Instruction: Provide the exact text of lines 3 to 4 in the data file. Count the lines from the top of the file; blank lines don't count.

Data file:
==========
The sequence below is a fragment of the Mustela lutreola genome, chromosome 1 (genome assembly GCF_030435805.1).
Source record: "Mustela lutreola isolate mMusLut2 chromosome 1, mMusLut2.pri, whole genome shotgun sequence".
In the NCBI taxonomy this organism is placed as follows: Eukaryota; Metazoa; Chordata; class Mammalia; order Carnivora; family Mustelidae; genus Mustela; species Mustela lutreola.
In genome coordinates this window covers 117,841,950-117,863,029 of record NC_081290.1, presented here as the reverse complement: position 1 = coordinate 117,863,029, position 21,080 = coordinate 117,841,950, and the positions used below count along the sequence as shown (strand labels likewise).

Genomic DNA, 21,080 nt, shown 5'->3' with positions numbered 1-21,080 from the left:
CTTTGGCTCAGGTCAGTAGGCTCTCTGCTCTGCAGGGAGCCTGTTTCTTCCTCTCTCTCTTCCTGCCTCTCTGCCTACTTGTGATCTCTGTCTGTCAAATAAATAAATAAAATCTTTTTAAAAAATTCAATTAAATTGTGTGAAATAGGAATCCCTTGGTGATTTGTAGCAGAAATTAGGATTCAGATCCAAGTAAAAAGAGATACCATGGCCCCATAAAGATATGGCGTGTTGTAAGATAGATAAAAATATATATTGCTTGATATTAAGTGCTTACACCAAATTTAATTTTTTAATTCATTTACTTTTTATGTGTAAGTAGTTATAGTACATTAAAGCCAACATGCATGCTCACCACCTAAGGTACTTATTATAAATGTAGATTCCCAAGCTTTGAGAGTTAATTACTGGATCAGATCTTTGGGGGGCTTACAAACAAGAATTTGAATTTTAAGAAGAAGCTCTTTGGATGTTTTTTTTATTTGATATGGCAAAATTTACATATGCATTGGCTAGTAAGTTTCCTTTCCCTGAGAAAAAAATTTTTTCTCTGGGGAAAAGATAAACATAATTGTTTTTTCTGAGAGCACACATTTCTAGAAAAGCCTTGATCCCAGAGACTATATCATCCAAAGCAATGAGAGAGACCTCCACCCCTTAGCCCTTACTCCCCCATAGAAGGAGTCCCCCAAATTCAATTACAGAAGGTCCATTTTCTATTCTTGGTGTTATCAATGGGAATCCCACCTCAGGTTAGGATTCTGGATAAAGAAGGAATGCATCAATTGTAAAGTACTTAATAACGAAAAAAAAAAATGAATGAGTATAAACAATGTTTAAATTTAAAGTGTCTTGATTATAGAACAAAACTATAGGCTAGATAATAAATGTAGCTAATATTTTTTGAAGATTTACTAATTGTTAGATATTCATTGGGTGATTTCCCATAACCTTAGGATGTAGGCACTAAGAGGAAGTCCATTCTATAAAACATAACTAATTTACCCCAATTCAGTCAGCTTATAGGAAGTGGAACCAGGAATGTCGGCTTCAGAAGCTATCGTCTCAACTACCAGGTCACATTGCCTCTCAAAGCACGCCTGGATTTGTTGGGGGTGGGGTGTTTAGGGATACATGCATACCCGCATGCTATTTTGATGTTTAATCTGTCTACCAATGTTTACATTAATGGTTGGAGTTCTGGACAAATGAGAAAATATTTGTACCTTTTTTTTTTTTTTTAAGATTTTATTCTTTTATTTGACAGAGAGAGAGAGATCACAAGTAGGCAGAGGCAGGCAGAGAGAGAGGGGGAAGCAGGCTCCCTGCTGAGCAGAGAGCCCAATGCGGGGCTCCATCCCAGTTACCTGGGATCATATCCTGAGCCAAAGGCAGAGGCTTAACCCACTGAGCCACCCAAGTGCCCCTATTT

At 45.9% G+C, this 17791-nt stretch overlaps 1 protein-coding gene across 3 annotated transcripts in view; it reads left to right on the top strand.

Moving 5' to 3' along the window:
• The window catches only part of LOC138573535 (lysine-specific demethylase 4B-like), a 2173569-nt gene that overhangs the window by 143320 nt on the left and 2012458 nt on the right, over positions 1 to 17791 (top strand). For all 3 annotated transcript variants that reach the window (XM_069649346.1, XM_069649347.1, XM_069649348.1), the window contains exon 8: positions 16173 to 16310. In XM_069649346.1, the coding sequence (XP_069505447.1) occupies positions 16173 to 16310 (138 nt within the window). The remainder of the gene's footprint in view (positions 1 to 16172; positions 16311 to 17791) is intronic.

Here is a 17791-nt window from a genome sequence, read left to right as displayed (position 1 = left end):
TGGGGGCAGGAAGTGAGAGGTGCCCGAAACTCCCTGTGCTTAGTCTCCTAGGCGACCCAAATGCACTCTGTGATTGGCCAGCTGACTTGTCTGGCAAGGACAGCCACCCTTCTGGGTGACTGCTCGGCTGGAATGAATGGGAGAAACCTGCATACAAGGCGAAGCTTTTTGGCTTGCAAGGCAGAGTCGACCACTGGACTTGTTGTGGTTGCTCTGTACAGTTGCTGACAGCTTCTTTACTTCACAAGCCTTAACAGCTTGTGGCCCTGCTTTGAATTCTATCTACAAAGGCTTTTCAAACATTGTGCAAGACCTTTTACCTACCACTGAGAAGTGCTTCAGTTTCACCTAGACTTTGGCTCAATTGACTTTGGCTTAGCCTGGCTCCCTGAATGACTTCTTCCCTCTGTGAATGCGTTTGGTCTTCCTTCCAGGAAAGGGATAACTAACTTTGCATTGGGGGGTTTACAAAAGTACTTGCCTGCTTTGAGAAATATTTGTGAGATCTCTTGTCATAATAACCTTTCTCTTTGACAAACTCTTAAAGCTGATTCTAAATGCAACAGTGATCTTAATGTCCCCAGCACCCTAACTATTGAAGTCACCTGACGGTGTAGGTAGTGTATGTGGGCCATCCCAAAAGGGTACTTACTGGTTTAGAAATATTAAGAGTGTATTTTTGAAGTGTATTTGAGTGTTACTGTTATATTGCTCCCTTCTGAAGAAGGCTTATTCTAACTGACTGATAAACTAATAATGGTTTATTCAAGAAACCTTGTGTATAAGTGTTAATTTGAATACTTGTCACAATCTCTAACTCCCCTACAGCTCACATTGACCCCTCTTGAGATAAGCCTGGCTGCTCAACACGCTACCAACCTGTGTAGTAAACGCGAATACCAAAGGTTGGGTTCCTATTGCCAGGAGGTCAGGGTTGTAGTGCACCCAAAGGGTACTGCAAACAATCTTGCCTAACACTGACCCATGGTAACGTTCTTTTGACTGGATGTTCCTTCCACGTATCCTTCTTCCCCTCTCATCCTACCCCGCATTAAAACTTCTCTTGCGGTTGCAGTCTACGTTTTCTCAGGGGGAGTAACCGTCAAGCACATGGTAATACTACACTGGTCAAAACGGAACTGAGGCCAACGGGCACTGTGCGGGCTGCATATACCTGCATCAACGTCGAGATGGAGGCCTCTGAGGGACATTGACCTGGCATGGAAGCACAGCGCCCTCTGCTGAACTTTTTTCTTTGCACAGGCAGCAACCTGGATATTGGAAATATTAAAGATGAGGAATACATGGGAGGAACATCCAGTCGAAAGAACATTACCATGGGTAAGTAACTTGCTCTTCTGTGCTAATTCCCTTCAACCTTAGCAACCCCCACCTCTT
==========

In the NCBI taxonomy this organism is placed as follows: Eukaryota; Metazoa; Chordata; class Mammalia; order Carnivora; family Mustelidae; genus Mustela; species Mustela lutreola.
In genome coordinates this window covers 117,841,950-117,863,029 of record NC_081290.1, presented here as the reverse complement: position 1 = coordinate 117,863,029, position 21,080 = coordinate 117,841,950, and the positions used below count along the sequence as shown (strand labels likewise).